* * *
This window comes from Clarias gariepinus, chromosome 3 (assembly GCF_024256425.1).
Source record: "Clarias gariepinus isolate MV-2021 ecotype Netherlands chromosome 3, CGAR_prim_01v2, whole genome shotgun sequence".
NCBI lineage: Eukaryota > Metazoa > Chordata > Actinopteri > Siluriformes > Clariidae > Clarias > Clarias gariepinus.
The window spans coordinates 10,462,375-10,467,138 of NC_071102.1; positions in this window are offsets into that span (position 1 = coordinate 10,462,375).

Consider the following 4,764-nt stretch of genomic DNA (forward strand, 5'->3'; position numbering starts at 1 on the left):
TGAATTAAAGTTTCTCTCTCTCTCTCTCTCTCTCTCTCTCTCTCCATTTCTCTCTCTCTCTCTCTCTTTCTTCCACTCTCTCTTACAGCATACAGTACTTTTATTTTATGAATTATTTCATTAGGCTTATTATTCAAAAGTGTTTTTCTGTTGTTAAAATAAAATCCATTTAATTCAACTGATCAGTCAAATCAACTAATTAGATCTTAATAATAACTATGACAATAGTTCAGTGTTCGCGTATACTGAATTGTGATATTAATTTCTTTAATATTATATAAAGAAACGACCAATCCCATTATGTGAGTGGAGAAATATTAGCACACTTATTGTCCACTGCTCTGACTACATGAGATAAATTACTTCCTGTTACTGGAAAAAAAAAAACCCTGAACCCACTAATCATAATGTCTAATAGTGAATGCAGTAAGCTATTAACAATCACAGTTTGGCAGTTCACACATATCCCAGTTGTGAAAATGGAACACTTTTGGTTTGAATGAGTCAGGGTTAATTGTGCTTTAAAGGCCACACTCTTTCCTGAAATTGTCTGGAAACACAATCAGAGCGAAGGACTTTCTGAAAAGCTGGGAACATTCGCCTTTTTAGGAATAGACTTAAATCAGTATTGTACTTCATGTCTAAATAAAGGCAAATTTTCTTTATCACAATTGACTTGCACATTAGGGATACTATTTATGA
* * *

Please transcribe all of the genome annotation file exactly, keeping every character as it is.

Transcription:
This window comes from Clarias gariepinus, chromosome 3 (assembly GCF_024256425.1).
Source record: "Clarias gariepinus isolate MV-2021 ecotype Netherlands chromosome 3, CGAR_prim_01v2, whole genome shotgun sequence".
NCBI lineage: Eukaryota > Metazoa > Chordata > Actinopteri > Siluriformes > Clariidae > Clarias > Clarias gariepinus.
The window spans coordinates 10,462,375-10,467,138 of NC_071102.1; positions in this window are offsets into that span (position 1 = coordinate 10,462,375).

Consider the following 4,764-nt stretch of genomic DNA (forward strand, 5'->3'; position numbering starts at 1 on the left):
TGAATTAAAGTTTCTCTCTCTCTCTCTCTCTCTCTCTCTCTCTCCATTTCTCTCTCTCTCTCTCTCTTTCTTCCACTCTCTCTTACAGCATACAGTACTTTTATTTTATGAATTATTTCATTAGGCTTATTATTCAAAAGTGTTTTTCTGTTGTTAAAATAAAATCCATTTAATTCAACTGATCAGTCAAATCAACTAATTAGATCTTAATAATAACTATGACAATAGTTCAGTGTTCGCGTATACTGAATTGTGATATTAATTTCTTTAATATTATATAAAGAAACGACCAATCCCATTATGTGAGTGGAGAAATATTAGCACACTTATTGTCCACTGCTCTGACTACATGAGATAAATTACTTCCTGTTACTGGAAAAAAAAAAACCCTGAACCCACTAATCATAATGTCTAATAGTGAATGCAGTAAGCTATTAACAATCACAGTTTGGCAGTTCACACATATCCCAGTTGTGAAAATGGAACACTTTTGGTTTGAATGAGTCAGGGTTAATTGTGCTTTAAAGGCCACACTCTTTCCTGAAATTGTCTGGAAACACAATCAGAGCGAAGGACTTTCTGAAAAGCTGGGAACATTCGCCTTTTTAGGAATAGACTTAAATCAGTATTGTACTTCATGTCTAAATAAAGGCAAATTTTCTTTATCACAATTGACTTGCACATTAGGGATACTATTTATGA